Why the fourth monk is the most important one

See no evil. Hear no evil. Speak no evil and …. What else?

I like pretty gifts. When two of my wonderful colleagues gifted me this 4 monk set (in picture), I was deeply moved.

I knew what the first 3 monks symbolized, “see no evil, hear no evil and speak no evil”.

But there was a fourth monk…

I didn’t fully understand what this one represented.

Judging by the expression and body language, I figured it would either be, “think no evil” or “do no evil”.

Interestingly this wasn’t the case.

It’s much deeper than that.

The 4th monk appears to be thinking deeply, hand on his chin and head tilted with his eyes focused into the distance.

He’s thinking, “What does evil mean?”

Very Meta, I know.

But it makes a lot of sense.

Unless one has a framework of what ‘evil’ means to them, how does one ensure that they see no evil, speak no evil and do no evil.

It’s easy to say, “Killing is evil” and leave it at that. However, if you’re a soldier fighting a war, killing isn’t necessarily evil.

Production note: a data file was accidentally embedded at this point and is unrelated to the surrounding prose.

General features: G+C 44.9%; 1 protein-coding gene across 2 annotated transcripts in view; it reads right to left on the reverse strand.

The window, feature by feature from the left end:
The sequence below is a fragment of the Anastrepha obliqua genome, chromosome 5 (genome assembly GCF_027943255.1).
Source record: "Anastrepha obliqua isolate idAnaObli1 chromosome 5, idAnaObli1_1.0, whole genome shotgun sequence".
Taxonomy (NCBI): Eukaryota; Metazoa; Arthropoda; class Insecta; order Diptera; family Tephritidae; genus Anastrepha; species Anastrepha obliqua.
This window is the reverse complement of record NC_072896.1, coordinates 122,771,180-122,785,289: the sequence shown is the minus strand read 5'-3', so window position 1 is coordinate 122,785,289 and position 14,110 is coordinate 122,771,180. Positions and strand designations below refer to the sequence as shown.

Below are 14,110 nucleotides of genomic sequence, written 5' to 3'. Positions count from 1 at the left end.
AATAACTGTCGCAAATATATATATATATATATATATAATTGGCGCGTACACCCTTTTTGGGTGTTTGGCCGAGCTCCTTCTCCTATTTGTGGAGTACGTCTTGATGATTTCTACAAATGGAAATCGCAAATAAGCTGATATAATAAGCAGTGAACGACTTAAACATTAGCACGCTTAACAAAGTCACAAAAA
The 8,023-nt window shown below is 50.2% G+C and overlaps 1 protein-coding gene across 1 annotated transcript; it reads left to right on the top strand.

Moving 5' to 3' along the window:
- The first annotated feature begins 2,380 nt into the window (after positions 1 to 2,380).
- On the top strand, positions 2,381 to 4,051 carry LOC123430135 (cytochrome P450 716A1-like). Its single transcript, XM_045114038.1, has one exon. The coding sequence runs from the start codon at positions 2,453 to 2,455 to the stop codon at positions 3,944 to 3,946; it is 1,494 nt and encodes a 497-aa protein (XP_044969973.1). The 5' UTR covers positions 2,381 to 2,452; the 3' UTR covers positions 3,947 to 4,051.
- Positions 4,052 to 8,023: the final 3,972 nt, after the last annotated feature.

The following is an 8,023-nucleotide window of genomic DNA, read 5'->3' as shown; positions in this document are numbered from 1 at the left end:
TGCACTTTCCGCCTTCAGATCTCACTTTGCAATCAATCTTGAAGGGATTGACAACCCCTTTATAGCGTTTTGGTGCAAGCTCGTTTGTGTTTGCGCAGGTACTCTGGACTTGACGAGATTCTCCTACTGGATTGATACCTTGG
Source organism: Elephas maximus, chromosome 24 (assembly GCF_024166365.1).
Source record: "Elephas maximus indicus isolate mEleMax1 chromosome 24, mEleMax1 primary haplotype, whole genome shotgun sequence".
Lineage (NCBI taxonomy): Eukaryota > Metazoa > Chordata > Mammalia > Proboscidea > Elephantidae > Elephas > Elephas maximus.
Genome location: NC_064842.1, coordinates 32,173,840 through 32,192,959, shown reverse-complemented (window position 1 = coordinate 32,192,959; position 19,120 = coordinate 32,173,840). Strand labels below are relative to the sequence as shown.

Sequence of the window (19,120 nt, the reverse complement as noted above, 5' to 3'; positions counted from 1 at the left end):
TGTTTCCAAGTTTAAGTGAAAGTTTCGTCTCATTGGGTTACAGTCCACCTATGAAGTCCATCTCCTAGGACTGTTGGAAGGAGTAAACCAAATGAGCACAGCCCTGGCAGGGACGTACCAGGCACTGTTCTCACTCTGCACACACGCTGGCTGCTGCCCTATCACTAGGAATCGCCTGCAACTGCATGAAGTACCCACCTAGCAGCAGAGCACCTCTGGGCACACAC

The world does not neatly divide itself into nice square pieces labeled ‘good’ and ‘evil’.

This isn’t very comforting but there is one thing we can do to navigate the murky waters of ‘right’ and ‘wrong’.

We can consciously take stock of our values and priorities and decide what is acceptable and what isn’t acceptable.

Deciding what you will stand for and more importantly, what you won’t stand for is the first step to living a meaningful life.

Will you break the rules because no one’s watching or will you honor them because you hold yourself to a higher standard?

Will you do something you know isn’t right just because ‘everyone else is doing it’ or will you be true to your highest principles?

What is important to you — even if all your wealth and possessions and relationships were taken from you, what will you hold on to?

What do you believe in?

Why do you believe in it?

The fourth monk is asking you to define your standards and values and principles. And once you do, you can heed the advice of the other 3 monks.

For more help on clarifying your values and establishing your value system, I recommend reading this book, chapter 15 specifically. If you want a short version, read this instead.

For any questions regarding this article, please reach out to me on Instagram by following the handle @archstergram or let me know in the comments section below!

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